Science Daily recently (well, sort of recently) had two stories about the same research, one put out by the PR department at Johns Hopkins and the other distributed by the PR department at the University of East Anglia, in the UK. See if you can tell which is which.
1. ScienceDaily (June 14, 2011) — People who use a mist inhaler to deliver a drug widely prescribed in more than 55 countries to treat chronic obstructive pulmonary disease (COPD) may be 52 percent more likely to die, new Johns Hopkins-led research suggests.
2. ScienceDaily (June 13, 2011) — An inhaler designed to help chronic bronchitis and emphysema sufferers breathe could be significantly increasing their risk of dying, according to new research by the University of East Anglia (UEA) and three US universities.
Right you are! The Hopkins PR department didn't even mention the UK university and the UK university dismissed Hopkins as just one of three US universities.
These press releases that get published by Science Daily and then picked up by newspapers are released not only when some research group has a real breakthrough, not only when some research group has something slightly new to say, but often whenever a clever PR person at the research center can figure out how to put a positive spin on something that might or might not be confirmed with future research.
The lead invariably mentions the institution. The next few paragraphs often describe the researchers and give all their titles. I usually skip reading all this. Then there are a few paragraphs giving background, for example, giving the differences between type 1 and type 2 or once again describing the "obesity epidemic."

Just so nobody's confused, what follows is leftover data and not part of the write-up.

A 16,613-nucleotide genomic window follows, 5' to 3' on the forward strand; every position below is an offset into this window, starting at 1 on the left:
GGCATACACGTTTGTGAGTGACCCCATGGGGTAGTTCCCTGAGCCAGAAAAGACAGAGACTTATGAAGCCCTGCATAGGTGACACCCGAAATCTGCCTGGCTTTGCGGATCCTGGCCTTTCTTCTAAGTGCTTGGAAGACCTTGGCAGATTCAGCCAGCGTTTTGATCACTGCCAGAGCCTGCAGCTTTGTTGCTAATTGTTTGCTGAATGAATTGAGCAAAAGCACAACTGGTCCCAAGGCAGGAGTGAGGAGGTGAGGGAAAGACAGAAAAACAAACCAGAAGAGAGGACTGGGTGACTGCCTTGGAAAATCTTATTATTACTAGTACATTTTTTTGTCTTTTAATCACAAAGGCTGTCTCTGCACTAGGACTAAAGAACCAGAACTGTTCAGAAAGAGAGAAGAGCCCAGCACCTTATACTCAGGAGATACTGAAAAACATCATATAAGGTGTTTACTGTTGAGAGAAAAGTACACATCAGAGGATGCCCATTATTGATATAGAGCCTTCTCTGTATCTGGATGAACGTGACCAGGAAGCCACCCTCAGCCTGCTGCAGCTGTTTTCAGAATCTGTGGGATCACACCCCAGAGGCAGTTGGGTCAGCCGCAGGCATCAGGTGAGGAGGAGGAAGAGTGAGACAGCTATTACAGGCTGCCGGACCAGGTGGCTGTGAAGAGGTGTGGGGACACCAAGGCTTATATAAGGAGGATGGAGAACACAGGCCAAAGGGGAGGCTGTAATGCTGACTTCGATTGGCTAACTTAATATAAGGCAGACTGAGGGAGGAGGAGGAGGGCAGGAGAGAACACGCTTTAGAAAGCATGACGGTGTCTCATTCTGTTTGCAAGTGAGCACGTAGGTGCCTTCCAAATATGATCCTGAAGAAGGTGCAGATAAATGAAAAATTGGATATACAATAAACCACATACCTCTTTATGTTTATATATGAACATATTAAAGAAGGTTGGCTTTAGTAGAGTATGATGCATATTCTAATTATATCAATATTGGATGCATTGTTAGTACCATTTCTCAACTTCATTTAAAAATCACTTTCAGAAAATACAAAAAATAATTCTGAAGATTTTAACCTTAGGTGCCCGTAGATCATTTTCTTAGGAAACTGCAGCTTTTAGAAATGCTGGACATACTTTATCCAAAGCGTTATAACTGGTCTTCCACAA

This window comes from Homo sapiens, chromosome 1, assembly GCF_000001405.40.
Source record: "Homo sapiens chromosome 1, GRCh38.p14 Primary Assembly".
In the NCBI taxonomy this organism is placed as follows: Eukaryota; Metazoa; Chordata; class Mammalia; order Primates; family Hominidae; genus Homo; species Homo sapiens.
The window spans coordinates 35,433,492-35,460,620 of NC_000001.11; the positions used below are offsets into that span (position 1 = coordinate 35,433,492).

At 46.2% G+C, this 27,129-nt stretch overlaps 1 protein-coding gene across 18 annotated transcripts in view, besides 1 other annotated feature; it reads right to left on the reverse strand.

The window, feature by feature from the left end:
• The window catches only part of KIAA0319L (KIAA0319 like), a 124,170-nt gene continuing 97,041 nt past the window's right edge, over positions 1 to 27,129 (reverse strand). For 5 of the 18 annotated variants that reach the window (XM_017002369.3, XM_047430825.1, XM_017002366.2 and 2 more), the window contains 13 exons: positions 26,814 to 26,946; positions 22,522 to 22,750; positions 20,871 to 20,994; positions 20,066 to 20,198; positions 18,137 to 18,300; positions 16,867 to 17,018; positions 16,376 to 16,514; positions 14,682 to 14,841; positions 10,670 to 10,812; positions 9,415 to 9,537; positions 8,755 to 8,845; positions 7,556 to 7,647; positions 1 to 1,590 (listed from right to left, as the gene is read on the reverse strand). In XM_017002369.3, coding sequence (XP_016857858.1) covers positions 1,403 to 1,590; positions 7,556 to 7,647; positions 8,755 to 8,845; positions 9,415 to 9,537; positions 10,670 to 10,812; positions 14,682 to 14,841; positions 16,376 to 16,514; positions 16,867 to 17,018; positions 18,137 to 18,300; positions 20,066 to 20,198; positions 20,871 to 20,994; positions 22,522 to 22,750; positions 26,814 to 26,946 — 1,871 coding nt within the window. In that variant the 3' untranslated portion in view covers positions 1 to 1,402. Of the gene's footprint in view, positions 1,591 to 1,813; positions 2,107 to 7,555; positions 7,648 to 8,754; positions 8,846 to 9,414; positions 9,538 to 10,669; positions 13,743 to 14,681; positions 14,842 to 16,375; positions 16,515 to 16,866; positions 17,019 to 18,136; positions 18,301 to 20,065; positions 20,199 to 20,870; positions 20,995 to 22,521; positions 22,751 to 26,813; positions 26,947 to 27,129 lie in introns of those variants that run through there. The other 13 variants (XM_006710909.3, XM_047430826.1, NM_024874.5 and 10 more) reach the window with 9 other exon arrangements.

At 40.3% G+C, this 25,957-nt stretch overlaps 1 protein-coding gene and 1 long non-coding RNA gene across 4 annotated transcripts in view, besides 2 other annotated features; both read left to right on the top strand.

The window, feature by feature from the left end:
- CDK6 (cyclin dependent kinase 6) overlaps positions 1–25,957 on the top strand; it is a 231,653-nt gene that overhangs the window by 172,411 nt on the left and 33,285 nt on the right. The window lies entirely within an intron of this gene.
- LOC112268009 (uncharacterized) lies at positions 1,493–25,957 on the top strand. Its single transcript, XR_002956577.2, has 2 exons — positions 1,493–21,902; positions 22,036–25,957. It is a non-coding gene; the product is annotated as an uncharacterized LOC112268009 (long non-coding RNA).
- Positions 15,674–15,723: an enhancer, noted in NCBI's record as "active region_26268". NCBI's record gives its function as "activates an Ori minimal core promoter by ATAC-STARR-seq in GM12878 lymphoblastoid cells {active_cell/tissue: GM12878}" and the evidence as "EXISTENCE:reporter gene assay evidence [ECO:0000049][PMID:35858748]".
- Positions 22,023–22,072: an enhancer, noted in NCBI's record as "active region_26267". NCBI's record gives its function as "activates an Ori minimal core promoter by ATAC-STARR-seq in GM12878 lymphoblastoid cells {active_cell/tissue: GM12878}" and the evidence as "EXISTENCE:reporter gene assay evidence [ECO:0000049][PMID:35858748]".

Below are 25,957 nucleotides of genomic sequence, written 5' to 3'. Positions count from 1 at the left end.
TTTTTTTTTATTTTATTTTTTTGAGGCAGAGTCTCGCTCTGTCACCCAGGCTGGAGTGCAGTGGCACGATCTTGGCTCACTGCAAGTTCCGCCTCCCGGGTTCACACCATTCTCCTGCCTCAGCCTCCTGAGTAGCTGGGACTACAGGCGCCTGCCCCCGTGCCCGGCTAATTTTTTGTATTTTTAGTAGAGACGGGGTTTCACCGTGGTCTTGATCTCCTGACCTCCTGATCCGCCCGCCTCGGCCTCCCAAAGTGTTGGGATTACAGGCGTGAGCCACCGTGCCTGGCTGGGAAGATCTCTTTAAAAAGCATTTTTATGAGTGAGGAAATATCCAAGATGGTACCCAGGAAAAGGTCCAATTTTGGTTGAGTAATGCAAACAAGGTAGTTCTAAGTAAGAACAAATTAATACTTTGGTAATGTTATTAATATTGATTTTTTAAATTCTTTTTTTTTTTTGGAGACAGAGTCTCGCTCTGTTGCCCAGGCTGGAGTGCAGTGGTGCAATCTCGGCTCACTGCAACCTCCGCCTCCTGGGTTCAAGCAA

The real news is often far down in the article, sometimes only a sentence or two. Then come quotes from the researchers saying how important this work is and how it either suggests the need for more research (the researchers want more grants) or suggests the need for the development of new drugs on the basis of the work (the researchers want to patent something).
[These two articles did have more meat than some others, and the safety concerns are, in fact, newsworthy. It was the leads that were so obviously PR-department generated.]
When science news is spun just like political news or "sold" by PR departments like a new type of plastic kitchenware, how can we trust anything we read on these news sources? There are zillions of scientific journals out there today, and no one can read even the tables of contents of them all. We have to trust science journalists to notice the important stuff and let us know about it.
But if all they do is reprint press releases from PR departments, is there any point? I suppose these press releases are better than nothing. They do alert us to the possibility there's something new there, and they usually give links to the source, so we can check it out ourselves.
But wouldn't it be wonderful if we could read real science news without having to scrutinize it for spin?
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